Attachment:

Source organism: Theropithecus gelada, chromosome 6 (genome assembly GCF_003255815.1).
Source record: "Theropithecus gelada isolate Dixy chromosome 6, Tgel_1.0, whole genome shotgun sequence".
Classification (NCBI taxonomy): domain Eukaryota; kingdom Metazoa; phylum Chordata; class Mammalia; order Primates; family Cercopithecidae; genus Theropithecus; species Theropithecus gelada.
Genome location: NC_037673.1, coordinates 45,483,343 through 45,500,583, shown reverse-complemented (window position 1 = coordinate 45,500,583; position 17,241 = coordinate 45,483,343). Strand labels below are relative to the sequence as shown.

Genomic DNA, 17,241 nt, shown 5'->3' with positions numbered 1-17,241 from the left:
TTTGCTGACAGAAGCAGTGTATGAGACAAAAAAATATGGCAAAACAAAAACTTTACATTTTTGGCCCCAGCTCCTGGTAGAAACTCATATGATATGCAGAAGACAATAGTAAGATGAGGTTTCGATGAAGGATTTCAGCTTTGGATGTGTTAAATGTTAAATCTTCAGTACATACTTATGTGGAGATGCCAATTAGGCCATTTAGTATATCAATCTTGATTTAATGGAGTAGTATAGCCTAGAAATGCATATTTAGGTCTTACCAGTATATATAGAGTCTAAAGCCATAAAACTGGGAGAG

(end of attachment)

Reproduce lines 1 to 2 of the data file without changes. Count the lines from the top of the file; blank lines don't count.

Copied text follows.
Source organism: Theropithecus gelada, chromosome 6 (genome assembly GCF_003255815.1).
Source record: "Theropithecus gelada isolate Dixy chromosome 6, Tgel_1.0, whole genome shotgun sequence".